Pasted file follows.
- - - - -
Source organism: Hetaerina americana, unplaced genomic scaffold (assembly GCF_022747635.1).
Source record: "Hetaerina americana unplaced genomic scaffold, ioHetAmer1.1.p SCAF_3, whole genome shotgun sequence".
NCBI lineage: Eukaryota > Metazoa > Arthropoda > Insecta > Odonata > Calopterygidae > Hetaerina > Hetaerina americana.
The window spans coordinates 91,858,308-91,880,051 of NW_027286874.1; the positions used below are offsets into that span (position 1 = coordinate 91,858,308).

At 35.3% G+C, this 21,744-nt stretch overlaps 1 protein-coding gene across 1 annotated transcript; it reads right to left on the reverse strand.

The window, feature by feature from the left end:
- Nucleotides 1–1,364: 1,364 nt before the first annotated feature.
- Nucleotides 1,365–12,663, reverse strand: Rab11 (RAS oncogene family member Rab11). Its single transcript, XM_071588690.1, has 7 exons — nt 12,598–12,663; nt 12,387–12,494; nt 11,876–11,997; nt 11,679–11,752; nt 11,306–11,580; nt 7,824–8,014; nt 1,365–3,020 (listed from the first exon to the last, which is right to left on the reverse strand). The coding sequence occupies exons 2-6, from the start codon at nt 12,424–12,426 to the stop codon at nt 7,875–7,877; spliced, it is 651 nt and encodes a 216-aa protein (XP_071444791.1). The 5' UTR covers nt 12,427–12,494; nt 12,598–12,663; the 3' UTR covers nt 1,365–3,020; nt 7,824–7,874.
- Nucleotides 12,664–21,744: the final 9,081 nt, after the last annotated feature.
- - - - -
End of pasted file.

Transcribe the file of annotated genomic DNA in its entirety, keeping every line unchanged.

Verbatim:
Source organism: Hetaerina americana, unplaced genomic scaffold (assembly GCF_022747635.1).
Source record: "Hetaerina americana unplaced genomic scaffold, ioHetAmer1.1.p SCAF_3, whole genome shotgun sequence".
NCBI lineage: Eukaryota > Metazoa > Arthropoda > Insecta > Odonata > Calopterygidae > Hetaerina > Hetaerina americana.
The window spans coordinates 91,858,308-91,880,051 of NW_027286874.1; the positions used below are offsets into that span (position 1 = coordinate 91,858,308).

At 35.3% G+C, this 21,744-nt stretch overlaps 1 protein-coding gene across 1 annotated transcript; it reads right to left on the reverse strand.

The window, feature by feature from the left end:
- Nucleotides 1–1,364: 1,364 nt before the first annotated feature.
- Nucleotides 1,365–12,663, reverse strand: Rab11 (RAS oncogene family member Rab11). Its single transcript, XM_071588690.1, has 7 exons — nt 12,598–12,663; nt 12,387–12,494; nt 11,876–11,997; nt 11,679–11,752; nt 11,306–11,580; nt 7,824–8,014; nt 1,365–3,020 (listed from the first exon to the last, which is right to left on the reverse strand). The coding sequence occupies exons 2-6, from the start codon at nt 12,424–12,426 to the stop codon at nt 7,875–7,877; spliced, it is 651 nt and encodes a 216-aa protein (XP_071444791.1). The 5' UTR covers nt 12,427–12,494; nt 12,598–12,663; the 3' UTR covers nt 1,365–3,020; nt 7,824–7,874.
- Nucleotides 12,664–21,744: the final 9,081 nt, after the last annotated feature.